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Security Linux

Package Signing Comes To Pacman and Arch Linux 103

fwarren writes "One of the main complaints heard around here on why some Slashdotters don't run Arch Linux is that the packages are not signed. Fear no more: Arch Linux and Pacman now allow for package signing."
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Package Signing Comes To Pacman and Arch Linux

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  • by PeterKraus ( 1244558 ) on Tuesday January 17, 2012 @11:45AM (#38725236)

    Arch is something between Gentoo and Debian. It has binary repositories, similar to Debian, but "optimized" for i686 (not i386) and amd64 (there's ARM port too...).

    If you want to build a custom package, there is the AUR (Arch User Repository), which is a Gentoo-style source-based "bolt-on" onto the binary package management. There is almost everything in there - only very few packages do not have their "PKGBUILD" (the Arch version of e-builds from Portage).

    You can also easily recompile the provided packages (in official repositories) using the ABS (Arch Build System) - should you wish to use a non-default option in the compilation process (this is more similar to Gentoo than Debian; I'm sure it's possible to do in Debian, but it's non-obvious).

    The init process is different, much simpler than Debian. Instead of the whole "runlevels" shebang, Arch uses BSD-style init, where you have your daemons in an array in a config file. The daemon dependencies are resolved automatically.

    It comes with no "official" desktop environment (similar to Gentoo or Debian minimal install). It also generally uses the newest stable vanilla upstream packages - there are only very few cases of things being patched - which means you can usually file bugreports directly with upstream.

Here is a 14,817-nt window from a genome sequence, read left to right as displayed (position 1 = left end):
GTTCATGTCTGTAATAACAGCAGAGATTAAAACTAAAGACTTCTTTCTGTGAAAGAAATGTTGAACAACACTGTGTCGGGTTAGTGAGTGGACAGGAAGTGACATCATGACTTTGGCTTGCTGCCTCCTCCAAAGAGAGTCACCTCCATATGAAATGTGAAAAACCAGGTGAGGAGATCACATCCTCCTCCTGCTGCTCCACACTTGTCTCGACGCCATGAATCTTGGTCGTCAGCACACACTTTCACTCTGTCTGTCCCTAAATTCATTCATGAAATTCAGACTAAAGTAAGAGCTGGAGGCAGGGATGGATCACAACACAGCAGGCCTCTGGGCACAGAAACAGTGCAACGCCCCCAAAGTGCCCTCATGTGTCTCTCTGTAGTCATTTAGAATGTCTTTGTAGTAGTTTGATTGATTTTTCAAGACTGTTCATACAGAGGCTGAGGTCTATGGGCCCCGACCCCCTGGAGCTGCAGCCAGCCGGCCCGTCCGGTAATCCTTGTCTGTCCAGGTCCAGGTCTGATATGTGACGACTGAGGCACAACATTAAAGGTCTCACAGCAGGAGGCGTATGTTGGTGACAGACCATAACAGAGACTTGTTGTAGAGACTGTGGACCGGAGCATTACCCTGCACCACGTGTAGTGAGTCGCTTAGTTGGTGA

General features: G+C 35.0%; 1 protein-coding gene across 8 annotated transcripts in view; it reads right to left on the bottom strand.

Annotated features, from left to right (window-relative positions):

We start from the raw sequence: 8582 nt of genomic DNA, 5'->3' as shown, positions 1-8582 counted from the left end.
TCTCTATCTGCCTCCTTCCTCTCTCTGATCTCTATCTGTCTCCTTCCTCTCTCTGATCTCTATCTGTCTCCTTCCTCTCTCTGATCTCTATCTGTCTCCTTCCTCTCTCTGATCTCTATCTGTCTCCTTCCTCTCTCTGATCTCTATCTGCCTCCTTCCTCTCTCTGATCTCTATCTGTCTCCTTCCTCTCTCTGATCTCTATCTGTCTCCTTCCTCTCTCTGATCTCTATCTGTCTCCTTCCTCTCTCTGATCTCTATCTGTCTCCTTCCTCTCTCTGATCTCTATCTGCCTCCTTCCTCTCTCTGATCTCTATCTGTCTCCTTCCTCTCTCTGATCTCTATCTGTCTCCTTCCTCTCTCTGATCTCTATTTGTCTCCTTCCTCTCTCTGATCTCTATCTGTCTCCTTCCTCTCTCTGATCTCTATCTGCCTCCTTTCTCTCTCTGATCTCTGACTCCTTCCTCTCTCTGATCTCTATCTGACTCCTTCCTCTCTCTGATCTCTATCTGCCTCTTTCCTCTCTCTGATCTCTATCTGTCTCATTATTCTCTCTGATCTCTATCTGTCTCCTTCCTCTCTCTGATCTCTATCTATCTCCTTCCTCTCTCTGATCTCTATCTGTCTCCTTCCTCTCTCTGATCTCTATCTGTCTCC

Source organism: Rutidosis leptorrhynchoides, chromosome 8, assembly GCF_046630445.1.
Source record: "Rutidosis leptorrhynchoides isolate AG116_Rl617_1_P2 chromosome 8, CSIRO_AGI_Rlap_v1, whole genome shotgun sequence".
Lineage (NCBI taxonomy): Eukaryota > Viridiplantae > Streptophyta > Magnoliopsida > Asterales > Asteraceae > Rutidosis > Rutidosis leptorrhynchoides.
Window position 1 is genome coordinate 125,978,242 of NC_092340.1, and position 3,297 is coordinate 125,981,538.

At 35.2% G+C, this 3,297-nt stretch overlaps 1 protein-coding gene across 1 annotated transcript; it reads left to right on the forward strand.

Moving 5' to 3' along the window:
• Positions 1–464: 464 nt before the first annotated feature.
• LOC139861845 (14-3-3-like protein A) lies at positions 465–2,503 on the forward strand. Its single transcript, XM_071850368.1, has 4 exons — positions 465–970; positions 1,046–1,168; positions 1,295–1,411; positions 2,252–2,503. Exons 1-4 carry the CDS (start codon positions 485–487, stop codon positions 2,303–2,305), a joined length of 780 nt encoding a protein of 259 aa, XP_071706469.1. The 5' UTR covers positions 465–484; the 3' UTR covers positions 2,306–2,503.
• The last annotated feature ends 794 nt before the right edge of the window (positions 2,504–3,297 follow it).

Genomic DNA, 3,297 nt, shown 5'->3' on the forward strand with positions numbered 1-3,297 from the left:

I hope I didn't miss anything...

  • by PeterKraus ( 1244558 ) on Tuesday January 17, 2012 @11:47AM (#38725270)

    Oh, and I almost forgot - it has the most comperhensive wiki. The Gentoo wiki used to be very very very good, until it died a couple of years ago - and it never regained it's glory. The Arch wiki filled it's place very well - and as most of the packages in Arch are vanilla, you can use the tricks learned there in other distros too.

  • by some_guy_88 ( 1306769 ) on Tuesday January 17, 2012 @11:48AM (#38725292) Homepage

    My favourite Arch feature is the AUR [] (Arch User Repository) where anyone can submit their own packages which other uses can then install.

    Because of the AUR, Arch is more likely to have a package for some given obscure application that Debian would be missing. Also, these packages are kept up to date to a greater extent than you'll see on Debian. Finally they're all in one place where as you don't have to constantly add repositories to your package manager's repo list.

  • by Hatta ( 162192 ) on Tuesday January 17, 2012 @12:05PM (#38725546) Journal

    Great documentation and vanilla packages. That about sums it up. It's like Slackware with improved package management.

    I've been running systems built from Debian base for about a decade. Recently I kept running into the Arch wiki when I wanted to solve a problem. e.g. if I want to reenable ctrl-alt-backspace in Xorg. If I google that, I get a page full of shitty Ubuntu related solutions that depend on extra packages or gui configuration tools.

    But there's one result that sticks out. The Arch wiki [] provides a nicely organized richly linked list of things you might want to configure, and how to configure them. This is how you collect and present useful information. I figured, if I find myself consistantly using the documentation for a distro, maybe I should check out the actual distro.

    So I still use Debian on most of my systems, but have thrown Arch on a couple for fun. It's easy, it works, and it doesn't feel as crufty as Debian does. Package signing will make it a contender for real work. Yay Arch!

"Just think of a computer as hardware you can program." -- Nigel de la Tierre